This City


Photography: Idam Adam

Photography: Idam Adam

It’s almost a rite of passage for any young Brisbane born to hate their city. It’s so small, so boring, so hot, so expensive. There are no jobs, no arts, no (decent) guys, no (decent) bars, there’s nothing open after four. We console ourselves with unlikely plans to move to New York and become the reputable, widely respected professionals we imagine ourselves to be. 

For the greater part of the twenty-somethings heaving on the edges of Brisbane suburbia, entertaining the idea that the grass is greener seems to make a lot of sense. But before we establish a culture of dismissal in our own minds, it’s important to recognize the charm in our own backyard; the unique vibrancy of our own locale, if you will. 

Having grown up as an Australian on a different continent altogether, the novelty of our culture will still occasionally strike me, as if I were a tourist in my own home all over again. These are the little things we don’t even think about, the things that make Brisbane, Brisbane. 
When you line up for a coffee, there is an orderly cue. We don’t elbow away those ahead of us to have our order taken first. Living in a same sex relationship is not (advertently) frowned upon. Having a chat to the staff member at the checkout is a friendly move. Backpacking the world is a coming-of-age must do. Education is celebrated. 

All these seemingly small things are elements that a large portion of the world doesn’t prioritise. Yet they arguably set the foundations of a happy and healthy culture. As for our urban space itself, I would compare it to a start-up company. While it is not yet an established corporate empire of positions and roles and departments and faculties, it is a handful of young makers and creators meeting over coffee to figure out how to structure their idea in the most exciting way possible. Part of Brisbane’s ‘shortcoming’ is also the city’s asset, it’s youth. As creatives and makers and designers and doers and thinkers and visionaries we are invited to carve whatever we are willing to work hard enough to do on the walls of our citadel.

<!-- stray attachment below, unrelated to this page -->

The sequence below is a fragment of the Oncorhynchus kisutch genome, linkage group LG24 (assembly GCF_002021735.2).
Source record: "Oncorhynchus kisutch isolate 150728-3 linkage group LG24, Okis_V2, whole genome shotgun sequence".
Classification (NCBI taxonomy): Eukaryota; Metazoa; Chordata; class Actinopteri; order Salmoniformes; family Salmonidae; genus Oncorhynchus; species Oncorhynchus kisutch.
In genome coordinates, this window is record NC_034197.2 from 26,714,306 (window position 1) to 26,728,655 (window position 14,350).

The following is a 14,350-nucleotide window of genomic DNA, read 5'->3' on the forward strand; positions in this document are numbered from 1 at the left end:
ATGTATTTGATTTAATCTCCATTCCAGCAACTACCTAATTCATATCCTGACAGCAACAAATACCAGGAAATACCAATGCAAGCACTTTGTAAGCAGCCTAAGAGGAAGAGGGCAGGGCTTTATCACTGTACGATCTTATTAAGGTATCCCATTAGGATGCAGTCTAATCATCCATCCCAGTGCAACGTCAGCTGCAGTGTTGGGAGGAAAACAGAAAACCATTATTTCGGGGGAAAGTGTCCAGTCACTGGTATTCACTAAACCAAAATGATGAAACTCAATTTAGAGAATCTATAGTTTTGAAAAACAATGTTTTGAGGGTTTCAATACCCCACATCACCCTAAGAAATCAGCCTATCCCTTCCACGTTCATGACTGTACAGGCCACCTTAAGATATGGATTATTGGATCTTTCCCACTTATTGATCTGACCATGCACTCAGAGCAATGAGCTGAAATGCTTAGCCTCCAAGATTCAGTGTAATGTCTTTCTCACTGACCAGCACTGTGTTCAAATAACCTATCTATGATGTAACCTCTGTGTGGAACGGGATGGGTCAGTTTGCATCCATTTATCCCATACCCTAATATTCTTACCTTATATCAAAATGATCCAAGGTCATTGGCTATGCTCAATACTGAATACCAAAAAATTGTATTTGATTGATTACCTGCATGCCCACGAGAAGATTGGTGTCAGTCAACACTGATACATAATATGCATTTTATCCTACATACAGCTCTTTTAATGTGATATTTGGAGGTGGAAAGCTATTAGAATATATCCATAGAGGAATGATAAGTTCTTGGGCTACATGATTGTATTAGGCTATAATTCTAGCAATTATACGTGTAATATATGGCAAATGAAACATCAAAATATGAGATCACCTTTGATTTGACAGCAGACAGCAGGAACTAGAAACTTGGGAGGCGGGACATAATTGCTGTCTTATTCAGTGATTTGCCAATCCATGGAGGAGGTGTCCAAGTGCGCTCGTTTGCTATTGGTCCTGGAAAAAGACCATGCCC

Right now, in places there are no walls. Well, yes, it’s true. Brisbane has no De Graves and no Pitt Street. We don’t have Soho or Wall Street. Yes, Brisbane has South Bank Lagoon and it’s a bit tacky. But Brisbane also harbours a slew of untapped potential and incredible individuals who have it in them to fund the arts we’d like more of, build the galleries we’ve not heard of and risk the ideas worth risking. Once you start noticing the small timers cropping up, here, there, in ones and twos, you start realising that we’re actually in a pretty alright place. We actually might be onto something. 

So before you go about running off to New York, think about where that city, teeming with the life and the magic that it has, once started. And then look up, and around.